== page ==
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We know that the Fourier Series $$s(x)=\sum_{k\neq0}\frac{1}{k}\exp\left(2\pi ik x\right)$$ corresponds to the sawtooth function, $s(x)=\left\{x\right\} -\frac{1}{2}$. Suppose that $\left(\frac{k}{d}\right)$ is the Jacobi Symbol, which is zero when $(d,k)>1$.

My question is: What is the function $f_d(x)$ corresponding the the Fourier Series $$f_d(x)=\sum_{k\neq0}\left(\frac{k}{d}\right)\frac{1}{k}\exp\left(2\pi ikx\right),$$ and how can we find this function?

Thank you,

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up vote 8 down vote accepted

For any primitive character $\chi$ mod $N$, the finite sum $\sum_{a\;mod\;N} \;\chi(a)\,s(x+{a\over N})$ produces your sum, multiplied by the corresponding Gauss sum.

Edit: in response to comment/question, I don't think there is a simpler expression for the sum over $a$ mod $N$, exactly because of the assumption that the character has conductor $N$. In the opposite case(s), e.g., that the character $\chi$ is trivial, indeed there is cancellation. But with the primitivity assumption, the riff is that $\sum_a \chi(a)\,e^{2\pi i na/N} = \overline{\chi}(n)\,\sum_a \chi(a)\,e^{2\pi i a/N}$ for $n$ prime to $N$. In fact, since for (odd!) quadratic characters this essentially gives the class number (by computing $L(1,\chi)$, any serious simplification would have to give striking new information on class numbers, which is a non-trivial issue (see Siegel, Heegner, Stark, Goldfeld, et alia).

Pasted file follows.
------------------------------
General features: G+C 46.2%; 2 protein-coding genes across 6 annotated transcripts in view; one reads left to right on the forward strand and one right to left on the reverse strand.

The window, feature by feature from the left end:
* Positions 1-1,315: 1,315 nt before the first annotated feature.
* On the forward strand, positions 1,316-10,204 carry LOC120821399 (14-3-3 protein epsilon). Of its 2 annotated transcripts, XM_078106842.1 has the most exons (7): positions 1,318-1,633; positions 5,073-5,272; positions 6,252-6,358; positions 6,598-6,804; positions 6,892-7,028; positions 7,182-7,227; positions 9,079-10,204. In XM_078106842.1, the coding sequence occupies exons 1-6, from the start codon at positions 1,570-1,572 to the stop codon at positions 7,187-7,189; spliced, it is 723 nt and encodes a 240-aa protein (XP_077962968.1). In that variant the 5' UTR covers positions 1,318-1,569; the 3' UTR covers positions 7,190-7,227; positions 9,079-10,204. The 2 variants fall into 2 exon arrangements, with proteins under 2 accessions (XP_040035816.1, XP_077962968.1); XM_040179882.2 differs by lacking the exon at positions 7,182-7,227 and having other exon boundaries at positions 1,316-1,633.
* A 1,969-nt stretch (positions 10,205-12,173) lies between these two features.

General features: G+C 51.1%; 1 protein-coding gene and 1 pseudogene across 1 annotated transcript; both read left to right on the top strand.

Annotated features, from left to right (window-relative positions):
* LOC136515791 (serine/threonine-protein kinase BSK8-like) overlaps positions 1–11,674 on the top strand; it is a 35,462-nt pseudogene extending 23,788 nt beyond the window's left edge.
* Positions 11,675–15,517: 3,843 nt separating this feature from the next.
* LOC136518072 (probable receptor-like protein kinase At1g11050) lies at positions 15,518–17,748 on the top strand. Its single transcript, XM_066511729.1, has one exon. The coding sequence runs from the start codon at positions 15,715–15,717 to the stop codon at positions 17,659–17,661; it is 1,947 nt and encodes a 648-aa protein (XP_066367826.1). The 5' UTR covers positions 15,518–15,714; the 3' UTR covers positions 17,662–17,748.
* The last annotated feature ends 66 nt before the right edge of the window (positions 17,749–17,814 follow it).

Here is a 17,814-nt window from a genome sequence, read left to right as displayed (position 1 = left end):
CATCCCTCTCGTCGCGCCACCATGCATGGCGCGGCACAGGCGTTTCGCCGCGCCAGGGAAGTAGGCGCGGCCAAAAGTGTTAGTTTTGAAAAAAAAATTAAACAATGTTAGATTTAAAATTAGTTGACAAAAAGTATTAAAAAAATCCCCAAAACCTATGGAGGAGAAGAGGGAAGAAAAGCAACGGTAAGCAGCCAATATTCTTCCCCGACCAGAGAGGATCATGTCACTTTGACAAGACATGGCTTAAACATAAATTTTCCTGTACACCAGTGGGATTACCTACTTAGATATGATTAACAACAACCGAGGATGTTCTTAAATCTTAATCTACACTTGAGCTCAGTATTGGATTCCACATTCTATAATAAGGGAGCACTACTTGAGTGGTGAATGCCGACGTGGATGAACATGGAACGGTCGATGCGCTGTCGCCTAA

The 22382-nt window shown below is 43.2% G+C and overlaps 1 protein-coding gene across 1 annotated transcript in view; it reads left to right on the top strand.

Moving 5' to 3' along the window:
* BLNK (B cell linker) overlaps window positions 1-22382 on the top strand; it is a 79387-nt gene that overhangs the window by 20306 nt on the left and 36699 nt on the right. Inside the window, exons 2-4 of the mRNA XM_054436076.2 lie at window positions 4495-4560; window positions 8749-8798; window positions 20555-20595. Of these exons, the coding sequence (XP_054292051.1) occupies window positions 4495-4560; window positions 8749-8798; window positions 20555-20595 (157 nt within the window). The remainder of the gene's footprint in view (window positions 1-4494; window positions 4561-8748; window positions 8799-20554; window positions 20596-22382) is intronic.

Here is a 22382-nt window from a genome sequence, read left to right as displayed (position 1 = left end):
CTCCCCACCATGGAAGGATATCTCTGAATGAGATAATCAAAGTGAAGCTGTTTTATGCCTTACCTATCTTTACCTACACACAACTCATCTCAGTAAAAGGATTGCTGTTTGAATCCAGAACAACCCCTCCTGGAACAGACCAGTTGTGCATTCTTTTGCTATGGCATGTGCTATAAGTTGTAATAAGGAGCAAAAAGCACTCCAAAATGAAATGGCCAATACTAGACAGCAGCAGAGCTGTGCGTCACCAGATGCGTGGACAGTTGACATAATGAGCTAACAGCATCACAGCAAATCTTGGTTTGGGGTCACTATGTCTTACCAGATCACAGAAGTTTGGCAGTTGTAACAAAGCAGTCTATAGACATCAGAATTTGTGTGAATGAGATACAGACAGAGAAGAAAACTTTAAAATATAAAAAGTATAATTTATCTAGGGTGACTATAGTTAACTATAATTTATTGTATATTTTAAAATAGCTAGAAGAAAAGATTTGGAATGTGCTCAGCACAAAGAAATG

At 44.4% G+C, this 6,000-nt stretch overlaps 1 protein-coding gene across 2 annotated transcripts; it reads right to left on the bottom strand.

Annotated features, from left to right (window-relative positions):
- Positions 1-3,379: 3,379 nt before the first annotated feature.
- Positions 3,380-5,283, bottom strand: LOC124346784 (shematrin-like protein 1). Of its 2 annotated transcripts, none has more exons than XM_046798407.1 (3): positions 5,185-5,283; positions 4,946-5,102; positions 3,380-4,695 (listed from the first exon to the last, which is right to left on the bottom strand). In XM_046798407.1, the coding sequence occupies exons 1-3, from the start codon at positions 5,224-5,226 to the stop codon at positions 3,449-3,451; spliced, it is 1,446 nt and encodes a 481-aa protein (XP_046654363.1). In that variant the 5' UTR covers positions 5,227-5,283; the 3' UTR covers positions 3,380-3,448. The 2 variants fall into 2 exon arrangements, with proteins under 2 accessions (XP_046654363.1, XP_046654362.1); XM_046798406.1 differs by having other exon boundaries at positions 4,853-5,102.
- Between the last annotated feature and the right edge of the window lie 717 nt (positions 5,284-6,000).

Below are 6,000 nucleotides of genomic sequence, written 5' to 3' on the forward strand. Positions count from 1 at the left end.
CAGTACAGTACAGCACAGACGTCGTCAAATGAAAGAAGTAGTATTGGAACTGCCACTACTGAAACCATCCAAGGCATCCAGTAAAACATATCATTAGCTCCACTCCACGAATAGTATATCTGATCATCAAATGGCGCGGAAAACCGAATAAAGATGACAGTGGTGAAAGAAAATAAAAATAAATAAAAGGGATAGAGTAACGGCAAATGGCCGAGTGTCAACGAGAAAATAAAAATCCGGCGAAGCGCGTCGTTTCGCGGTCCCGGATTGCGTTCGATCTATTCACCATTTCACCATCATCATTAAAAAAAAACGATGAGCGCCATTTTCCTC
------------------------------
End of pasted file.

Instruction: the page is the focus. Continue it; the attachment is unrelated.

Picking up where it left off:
Further edit: yes, indeed, setting $x=0$ in the Fourier expansion literally gives (up to some constants and normalizations) $L(1,\chi)$ for odd $\chi$. We must believe that the Fourier series converges pointwise away from the discontinuities at integers, and it does: the usual Dirichlet kernel argument proves convergence for finitely-piecewise continuous functions at points where the function is once-continuously-differentiable.

Edit: @J.M., about whether the quadratic symbol should be a Jacobi symbol or Kronecker, ... the real point is that $k\rightarrow (k/d)_2$ should be a primitive character mod $N$. So, no, the "d" need not be prime (which is the earlier, "Jacobi" sense), but can be composite (the later, "Kronecker" sense).

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Is there a more concise way to rewrite this finite sum? For $s(x)$ as an example, we have $$\sum_{a\text{ mod } b} s\left(x+\frac{a}{b}\right)=s(xb).$$ Can something similar be done when characters are involved? – Eric Naslund Dec 18 '11 at 18:31
Ahhh thank you for the very useful edit, I think this is exactly what I am looking for. I was wondering can you elaborate a bit more? How is this sum $\sum_{a\text{ mod }N} \chi(a)s\left(x+\frac{a}{N}\right)$ related to $L(1,\chi)$? Can we make things explicit? I know that $\frac{-i\pi}{N G(\chi)}\sum_{a\text{ mod }N} a\chi (a)=L(1,\chi)$ for $\chi$ quadratic (or something close to this), is that used here? – Eric Naslund Dec 18 '11 at 18:53
Paul, do your results still carry over if we replace "Jacobi" with "Kronecker" in Eric's question, or are there modifications that have to be done? – J. M. Dec 19 '11 at 0:25

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